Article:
Notwithstanding its strong public health footing, the A1C registry initiative may overlap with the clinical quality improvement movement in that it does gather what might be viewed as outcome data for individual health care facilities or providers. However, the nuances of diabetes make A1C alone an insufficient tool by which to judge provider performance, impacted as it is by the use of A1C by some providers for screening, as well as many factors outside of the provider’s exclusive control. For example, the impact of the obesity epidemic with its associated lack of healthy eating and physical activity, and the key role of disciplined patient participation in the management of diabetes, also are important contributors to glycemic control.
Concerns that a named chronic disease registry presents an unwarranted invasion of patient privacy are misplaced. The strict confidentiality language of the health code amendment requires that patient specific information be disclosed only to the patient (or the parents/legal guardians of a minor patient) or to the patient’s treating medical provider. It should also be noted that patients can easily opt out of the intervention altogether, including opting out of being contacted at all, or their provider being furnished their data, by the DOHMH.
The NYC DOHMH and its Board of Health have continued to use public health law to control chronic disease. In 2006, in an effort to reduce cardiovascular disease, the Health Code was amended to restrict the use of trans fat in restaurants and other food service establishments.[iv] And, in a direct assault on the obesity epidemic that greatly contributes to many chronic diseases, on Jan. 22, 2008, after a prior provision had been struck down on narrow grounds by the federal court in 2007[v], the Board of Health adopted a provision requiring NYC restaurants that are part of a chain of 15 or more restaurants nationally to post calorie information on their menus and menu boards.[vi]
The use of surveillance and education, and the exercise of regulatory authority over food service establishments, an industry traditionally regulated by public health at the local level, are but a few examples of how a public health approach can be applied to chronic disease control. The New York City initiatives can also serve as a clarion call to states and other localities, and local boards of health in particular, to utilize their considerable legal powers in innovative ways to mitigate morbidity and mortality – the core mandate of any health department.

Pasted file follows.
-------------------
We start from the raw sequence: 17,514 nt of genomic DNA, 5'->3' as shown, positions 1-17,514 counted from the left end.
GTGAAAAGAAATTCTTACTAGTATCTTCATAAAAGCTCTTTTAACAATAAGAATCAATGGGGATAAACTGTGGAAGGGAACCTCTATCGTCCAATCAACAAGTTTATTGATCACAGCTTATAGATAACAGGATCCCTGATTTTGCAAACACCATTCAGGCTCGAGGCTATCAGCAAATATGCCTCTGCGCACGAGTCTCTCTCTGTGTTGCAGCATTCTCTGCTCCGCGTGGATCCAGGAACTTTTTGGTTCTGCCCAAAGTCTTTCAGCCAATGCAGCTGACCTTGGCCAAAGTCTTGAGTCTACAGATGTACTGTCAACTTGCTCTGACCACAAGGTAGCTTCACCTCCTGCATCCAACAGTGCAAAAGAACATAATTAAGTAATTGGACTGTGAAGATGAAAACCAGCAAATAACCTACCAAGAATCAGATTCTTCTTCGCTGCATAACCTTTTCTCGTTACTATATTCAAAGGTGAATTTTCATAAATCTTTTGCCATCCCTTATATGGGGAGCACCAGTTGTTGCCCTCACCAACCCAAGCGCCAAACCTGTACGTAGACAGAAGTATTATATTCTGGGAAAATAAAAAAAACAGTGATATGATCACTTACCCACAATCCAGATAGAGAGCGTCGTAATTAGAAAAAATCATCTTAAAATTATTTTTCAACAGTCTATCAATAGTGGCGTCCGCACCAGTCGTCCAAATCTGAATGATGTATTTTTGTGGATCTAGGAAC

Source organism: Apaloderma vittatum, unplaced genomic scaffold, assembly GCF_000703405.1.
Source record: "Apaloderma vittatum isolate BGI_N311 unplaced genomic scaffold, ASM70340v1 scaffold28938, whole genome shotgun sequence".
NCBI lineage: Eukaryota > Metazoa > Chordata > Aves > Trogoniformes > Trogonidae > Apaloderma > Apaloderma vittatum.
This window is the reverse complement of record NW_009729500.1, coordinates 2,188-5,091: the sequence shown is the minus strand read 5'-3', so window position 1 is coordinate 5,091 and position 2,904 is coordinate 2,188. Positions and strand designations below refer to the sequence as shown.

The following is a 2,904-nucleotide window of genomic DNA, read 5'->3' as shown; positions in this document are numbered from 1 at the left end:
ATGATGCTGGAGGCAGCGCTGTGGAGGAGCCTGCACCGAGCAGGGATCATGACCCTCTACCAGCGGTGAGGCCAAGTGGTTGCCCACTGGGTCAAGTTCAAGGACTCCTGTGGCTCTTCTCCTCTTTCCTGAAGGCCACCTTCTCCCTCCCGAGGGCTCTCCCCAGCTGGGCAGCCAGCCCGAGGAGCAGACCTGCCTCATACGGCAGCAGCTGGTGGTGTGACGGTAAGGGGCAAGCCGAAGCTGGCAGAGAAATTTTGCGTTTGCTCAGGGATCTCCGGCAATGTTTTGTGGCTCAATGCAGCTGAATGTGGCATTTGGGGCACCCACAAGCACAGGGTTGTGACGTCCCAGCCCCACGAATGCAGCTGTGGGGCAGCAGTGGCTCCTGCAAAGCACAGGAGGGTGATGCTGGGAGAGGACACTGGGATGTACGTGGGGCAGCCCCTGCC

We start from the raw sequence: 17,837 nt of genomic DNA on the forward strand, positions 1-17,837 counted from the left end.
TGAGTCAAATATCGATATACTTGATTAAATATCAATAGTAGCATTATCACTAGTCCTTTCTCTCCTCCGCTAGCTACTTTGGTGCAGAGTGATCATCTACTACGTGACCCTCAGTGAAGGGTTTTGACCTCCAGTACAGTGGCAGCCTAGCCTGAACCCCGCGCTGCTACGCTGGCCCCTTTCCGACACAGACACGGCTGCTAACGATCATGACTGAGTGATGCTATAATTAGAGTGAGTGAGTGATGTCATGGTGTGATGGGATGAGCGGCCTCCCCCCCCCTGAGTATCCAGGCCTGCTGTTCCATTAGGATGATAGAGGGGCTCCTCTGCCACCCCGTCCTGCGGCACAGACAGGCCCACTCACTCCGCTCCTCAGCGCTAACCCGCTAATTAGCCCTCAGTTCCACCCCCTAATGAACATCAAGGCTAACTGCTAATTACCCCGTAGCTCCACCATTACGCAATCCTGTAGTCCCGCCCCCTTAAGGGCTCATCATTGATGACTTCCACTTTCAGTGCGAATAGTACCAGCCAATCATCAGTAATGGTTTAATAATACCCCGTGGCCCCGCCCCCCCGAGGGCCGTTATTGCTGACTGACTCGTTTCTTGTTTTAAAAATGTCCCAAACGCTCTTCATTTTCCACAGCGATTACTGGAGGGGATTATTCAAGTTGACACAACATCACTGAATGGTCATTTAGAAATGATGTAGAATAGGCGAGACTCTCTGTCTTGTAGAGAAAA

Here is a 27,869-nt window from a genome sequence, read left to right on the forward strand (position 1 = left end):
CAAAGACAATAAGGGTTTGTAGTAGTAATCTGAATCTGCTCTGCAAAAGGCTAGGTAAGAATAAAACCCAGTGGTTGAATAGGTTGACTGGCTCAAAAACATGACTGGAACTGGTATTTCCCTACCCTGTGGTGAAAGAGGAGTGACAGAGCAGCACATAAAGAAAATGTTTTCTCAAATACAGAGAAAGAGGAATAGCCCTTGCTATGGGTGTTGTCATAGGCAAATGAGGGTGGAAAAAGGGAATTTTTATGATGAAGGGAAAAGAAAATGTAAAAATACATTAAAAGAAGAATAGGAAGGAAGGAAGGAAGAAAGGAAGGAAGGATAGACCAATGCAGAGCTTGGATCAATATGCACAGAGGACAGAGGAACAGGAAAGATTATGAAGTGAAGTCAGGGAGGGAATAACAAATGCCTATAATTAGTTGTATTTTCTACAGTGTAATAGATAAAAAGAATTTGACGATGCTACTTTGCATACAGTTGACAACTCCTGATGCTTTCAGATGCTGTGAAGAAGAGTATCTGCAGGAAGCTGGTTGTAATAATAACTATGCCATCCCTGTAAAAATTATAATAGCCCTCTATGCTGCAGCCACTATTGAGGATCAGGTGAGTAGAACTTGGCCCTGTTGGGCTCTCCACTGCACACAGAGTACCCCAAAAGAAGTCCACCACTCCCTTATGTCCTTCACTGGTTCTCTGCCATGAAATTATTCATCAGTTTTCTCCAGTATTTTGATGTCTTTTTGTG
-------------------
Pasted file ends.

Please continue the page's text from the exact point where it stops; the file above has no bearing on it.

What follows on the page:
Acknowledgement: The author thanks Thomas R. Frieden, MD, MPH, NYC Commissioner of Health, and his senior staff, Dr. Mary T. Bassett, Dr. Lynn Silver and Dr. Thomas Farley, for their helpful comments.
[i] New York City Health Code §13.04 (24 RCNY §13.04).
[ii] See New City Charter §556(c)(2) and New York State Public Health Law §580(3).
[iii] New York State Health Department regulations (10 NYCRR §40-2.140).
[iv] New York City Health Code §81.08 (24 RCNY §81.08).
[v] New York State Restaurant Association v. New York City Board of Health, 509 F.Supp.2d 351 (S.D.N.Y. 2007).
[vi] New York City Health Code §81.50 (24 RCNY §81.50).
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New Centers, Positions, Funded Projects, and Awards
APHA’s Center for Public Health Policy
In 2005, APHA created the Center for Public Health Policy to develop evidence-based policy materials in support of APHA’s three priorities: improving public health infrastructure, improving access to care and eliminating health disparities. The Center, in its first two years, has developed a number of meaningful products, including fact sheets, issue briefs and reports. Center staff provide policy analysis and guidance on a range of issues listed below.
* Tracy Kolian, MPH, senior health policy analyst, environmental health.
* Kristen Suthers, PhD, MPH, health policy analyst, health disparities.
* Michealle Carpenter, JD, health policy analyst, health care financing and access to care.
* Amanda Raziano, health policy analyst, environmental health.
* Kaitlin Sheedy, policy associate, food safety, nutrition and the convergence of animal and public health; works with APHA's state and regional Affiliates on various capacity-building activities, which includes providing assistance with policy-related materials.